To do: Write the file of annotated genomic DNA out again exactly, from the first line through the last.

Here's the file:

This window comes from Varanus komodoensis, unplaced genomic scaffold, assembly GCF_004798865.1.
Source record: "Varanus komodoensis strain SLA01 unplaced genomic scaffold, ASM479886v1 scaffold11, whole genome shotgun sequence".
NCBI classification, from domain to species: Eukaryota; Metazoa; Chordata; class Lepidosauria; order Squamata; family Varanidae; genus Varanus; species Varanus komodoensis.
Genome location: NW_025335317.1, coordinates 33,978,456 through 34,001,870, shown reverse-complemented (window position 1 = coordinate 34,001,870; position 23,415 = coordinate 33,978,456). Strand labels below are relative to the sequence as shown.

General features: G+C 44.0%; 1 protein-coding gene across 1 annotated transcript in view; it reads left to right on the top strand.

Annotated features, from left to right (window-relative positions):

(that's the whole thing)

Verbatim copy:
This window comes from Varanus komodoensis, unplaced genomic scaffold, assembly GCF_004798865.1.
Source record: "Varanus komodoensis strain SLA01 unplaced genomic scaffold, ASM479886v1 scaffold11, whole genome shotgun sequence".
NCBI classification, from domain to species: Eukaryota; Metazoa; Chordata; class Lepidosauria; order Squamata; family Varanidae; genus Varanus; species Varanus komodoensis.
Genome location: NW_025335317.1, coordinates 33,978,456 through 34,001,870, shown reverse-complemented (window position 1 = coordinate 34,001,870; position 23,415 = coordinate 33,978,456). Strand labels below are relative to the sequence as shown.

General features: G+C 44.0%; 1 protein-coding gene across 1 annotated transcript in view; it reads left to right on the top strand.

Annotated features, from left to right (window-relative positions):